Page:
Pharmacists' views on Indigenous health: is there more that can be done?
Citation: Stoneman J, Taylor SJ. Pharmacists' views on Indigenous health: is there more that can be done? Rural and Remote Health (Internet) 2007; 7: 743. Available: http://www.rrh.org.au/articles/subviewnew.asp?ArticleID=743 (Accessed 22 October 2017)
Introduction: Our previous study explored the views of Aboriginal health workers (AHWs) in mid western New South Wales (NSW), Australia, in relation to pharmacy and the access to, and use of medicines by Indigenous Australians. That study also explored suggestions made by AHWs to improve the situation. This research aimed to ascertain the readiness and willingness of community pharmacists in rural and remote NSW to take on a greater role in relation to Indigenous health by exploring their knowledge and opinions about Indigenous health, their current interaction with Indigenous people, and their views as to feasible and achievable ways to help. Pharmacists’ views were compared with those of the AHWs elicited in the previous study and any differences in perceptions noted.
Methods: Twenty seven semi-structured, face-to-face, in-depth interviews were carried out with NSW community pharmacists working in areas with an Indigenous population. All except one of the 27 pharmacists were based in a rural or remote setting. A qualitative research method was used and the concepts explored in the interviews included pharmacists’ current knowledge of Indigenous health, views on the feasibility of proposed new programs from the previous study, and any other ideas that may improve Indigenous health. The interviews were audio recorded, transcribed verbatim, then thematically content analysed.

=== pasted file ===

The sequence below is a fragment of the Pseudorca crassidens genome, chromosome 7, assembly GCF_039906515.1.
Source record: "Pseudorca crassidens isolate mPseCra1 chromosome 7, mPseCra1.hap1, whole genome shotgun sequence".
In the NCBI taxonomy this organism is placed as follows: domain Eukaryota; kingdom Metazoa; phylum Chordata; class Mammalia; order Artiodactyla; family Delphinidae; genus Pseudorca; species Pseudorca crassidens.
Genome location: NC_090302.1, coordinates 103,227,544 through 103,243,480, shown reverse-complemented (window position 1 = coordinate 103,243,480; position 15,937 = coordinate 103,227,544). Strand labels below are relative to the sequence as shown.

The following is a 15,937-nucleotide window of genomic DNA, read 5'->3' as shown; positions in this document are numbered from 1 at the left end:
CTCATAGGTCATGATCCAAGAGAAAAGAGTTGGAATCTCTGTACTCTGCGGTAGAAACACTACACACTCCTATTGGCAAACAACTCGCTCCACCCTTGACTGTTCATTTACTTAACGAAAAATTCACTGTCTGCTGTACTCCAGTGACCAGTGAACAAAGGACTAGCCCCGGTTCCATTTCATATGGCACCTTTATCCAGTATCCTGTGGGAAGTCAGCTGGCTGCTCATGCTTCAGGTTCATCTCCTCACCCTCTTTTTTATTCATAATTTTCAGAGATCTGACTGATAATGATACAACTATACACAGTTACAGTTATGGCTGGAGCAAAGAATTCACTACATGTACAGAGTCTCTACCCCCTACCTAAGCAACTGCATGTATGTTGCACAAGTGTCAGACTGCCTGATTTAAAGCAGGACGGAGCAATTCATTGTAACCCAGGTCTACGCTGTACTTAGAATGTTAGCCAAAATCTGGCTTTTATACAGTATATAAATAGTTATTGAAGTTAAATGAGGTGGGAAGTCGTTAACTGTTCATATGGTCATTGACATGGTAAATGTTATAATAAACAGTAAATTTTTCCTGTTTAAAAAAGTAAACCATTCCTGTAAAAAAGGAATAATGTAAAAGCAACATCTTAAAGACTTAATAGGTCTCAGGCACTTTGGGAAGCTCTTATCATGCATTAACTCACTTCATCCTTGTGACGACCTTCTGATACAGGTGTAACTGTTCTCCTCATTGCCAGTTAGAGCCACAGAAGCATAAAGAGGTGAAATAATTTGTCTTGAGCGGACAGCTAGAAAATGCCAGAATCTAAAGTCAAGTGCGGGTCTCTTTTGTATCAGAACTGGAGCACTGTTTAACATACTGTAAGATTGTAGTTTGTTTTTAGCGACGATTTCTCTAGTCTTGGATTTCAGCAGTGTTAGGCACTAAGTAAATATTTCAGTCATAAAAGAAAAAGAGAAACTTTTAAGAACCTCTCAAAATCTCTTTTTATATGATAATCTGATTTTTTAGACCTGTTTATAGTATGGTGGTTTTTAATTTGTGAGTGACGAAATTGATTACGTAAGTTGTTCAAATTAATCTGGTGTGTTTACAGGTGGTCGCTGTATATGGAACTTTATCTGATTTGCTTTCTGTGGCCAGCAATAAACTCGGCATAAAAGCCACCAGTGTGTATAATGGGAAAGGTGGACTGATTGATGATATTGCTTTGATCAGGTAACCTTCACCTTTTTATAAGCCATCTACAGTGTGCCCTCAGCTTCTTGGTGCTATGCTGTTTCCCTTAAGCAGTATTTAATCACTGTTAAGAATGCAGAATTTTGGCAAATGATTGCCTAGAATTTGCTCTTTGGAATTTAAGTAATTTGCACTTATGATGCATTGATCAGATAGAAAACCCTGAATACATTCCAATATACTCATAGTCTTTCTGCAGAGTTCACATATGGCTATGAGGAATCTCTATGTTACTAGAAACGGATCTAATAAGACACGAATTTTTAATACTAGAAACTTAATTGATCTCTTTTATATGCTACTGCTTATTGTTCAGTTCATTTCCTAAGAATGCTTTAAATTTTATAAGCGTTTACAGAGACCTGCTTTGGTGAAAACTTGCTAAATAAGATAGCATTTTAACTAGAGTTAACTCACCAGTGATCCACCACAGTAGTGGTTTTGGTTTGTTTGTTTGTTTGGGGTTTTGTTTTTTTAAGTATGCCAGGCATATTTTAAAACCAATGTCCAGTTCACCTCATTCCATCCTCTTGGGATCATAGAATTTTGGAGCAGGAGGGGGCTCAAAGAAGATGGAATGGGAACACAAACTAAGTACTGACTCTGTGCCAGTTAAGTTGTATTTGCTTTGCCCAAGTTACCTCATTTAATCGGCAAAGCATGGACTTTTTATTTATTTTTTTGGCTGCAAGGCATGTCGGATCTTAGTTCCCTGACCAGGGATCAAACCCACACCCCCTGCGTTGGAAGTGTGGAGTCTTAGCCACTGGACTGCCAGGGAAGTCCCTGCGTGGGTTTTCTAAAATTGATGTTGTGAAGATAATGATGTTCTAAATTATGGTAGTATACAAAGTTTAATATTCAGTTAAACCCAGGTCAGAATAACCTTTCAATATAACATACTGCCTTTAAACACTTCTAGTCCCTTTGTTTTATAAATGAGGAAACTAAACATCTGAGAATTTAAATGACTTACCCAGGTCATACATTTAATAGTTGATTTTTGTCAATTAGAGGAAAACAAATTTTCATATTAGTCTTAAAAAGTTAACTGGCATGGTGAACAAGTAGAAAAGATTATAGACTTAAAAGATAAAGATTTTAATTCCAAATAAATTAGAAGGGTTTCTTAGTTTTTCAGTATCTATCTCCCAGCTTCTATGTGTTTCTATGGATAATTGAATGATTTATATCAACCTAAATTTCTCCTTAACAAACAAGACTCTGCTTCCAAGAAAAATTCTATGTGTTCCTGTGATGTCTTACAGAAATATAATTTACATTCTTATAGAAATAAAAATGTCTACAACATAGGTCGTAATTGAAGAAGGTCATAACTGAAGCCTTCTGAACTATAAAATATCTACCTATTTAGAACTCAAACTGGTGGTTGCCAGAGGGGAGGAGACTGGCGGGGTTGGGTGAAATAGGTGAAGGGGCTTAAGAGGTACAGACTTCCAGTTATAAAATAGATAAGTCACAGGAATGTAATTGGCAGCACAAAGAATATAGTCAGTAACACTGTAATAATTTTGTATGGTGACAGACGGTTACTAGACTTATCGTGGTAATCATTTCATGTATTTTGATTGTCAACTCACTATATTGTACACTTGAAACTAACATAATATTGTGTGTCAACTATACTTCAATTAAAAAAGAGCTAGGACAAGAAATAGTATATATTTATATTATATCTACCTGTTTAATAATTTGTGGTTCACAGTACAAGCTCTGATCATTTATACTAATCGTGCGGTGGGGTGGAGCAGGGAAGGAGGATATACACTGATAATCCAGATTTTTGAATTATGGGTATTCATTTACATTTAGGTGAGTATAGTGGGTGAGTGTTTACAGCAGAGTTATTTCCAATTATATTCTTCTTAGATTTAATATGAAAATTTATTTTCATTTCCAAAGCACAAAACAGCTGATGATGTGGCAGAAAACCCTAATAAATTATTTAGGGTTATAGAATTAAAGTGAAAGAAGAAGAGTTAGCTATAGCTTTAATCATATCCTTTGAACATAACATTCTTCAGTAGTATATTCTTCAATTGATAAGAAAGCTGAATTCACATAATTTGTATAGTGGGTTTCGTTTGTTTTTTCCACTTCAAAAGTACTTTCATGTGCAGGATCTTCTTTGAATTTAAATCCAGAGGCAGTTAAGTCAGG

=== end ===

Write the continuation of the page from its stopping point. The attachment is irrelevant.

Results: Pharmacists identified chronic diseases as the main health concerns and many felt their Indigenous customers experienced these at a high rate, at a young age of onset and generally had poor management of the condition. They were aware that AHWs were available in their community but interaction varied. Almost all pharmacists felt that Indigenous people were comfortable shopping in their pharmacies, and identified lack of money as the major barrier to access to medicines. Many pharmacists felt that Indigenous patients would be best served in the pharmacy if medications were available at no charge; however, they seemed to be unaware that Indigenous people often feel uncomfortable entering their pharmacies. The majority felt the AHWs’ ideas, such as periodically having an AHW in the pharmacy, cultural awareness training and increased collaboration between pharmacists and AHWs, may be of benefit.
Conclusion: Despite the potential for expansion of the role of the pharmacist in Indigenous health, the majority of participants in this study were reluctant to commit themselves more than at present unless the financial barriers were removed. In addition, although they expressed an openness to undergoing training in cultural safety, and a willingness to have a greater understanding of Indigenous culture, they were very conscious of a lack of time to do so, a situation generally resulting from a shortage of pharmacists. Their awareness of and current interactions with AHWs were limited, but all participants could see the potential value of working more closely with these important members of the healthcare team. If the proposed extension of Section 100 of the Australian Pharmaceutical Benefits Scheme goes ahead and financial barriers are removed, it then remains for pharmacists to take up the challenge to increase their own understanding of Indigenous health issues and form collaborative partnerships with their AHW counterparts. Then a real change for the better in mainstream pharmacy services may be achieved.
Key words: Australia, community pharmacists, Indigenous health, pharmacy services.
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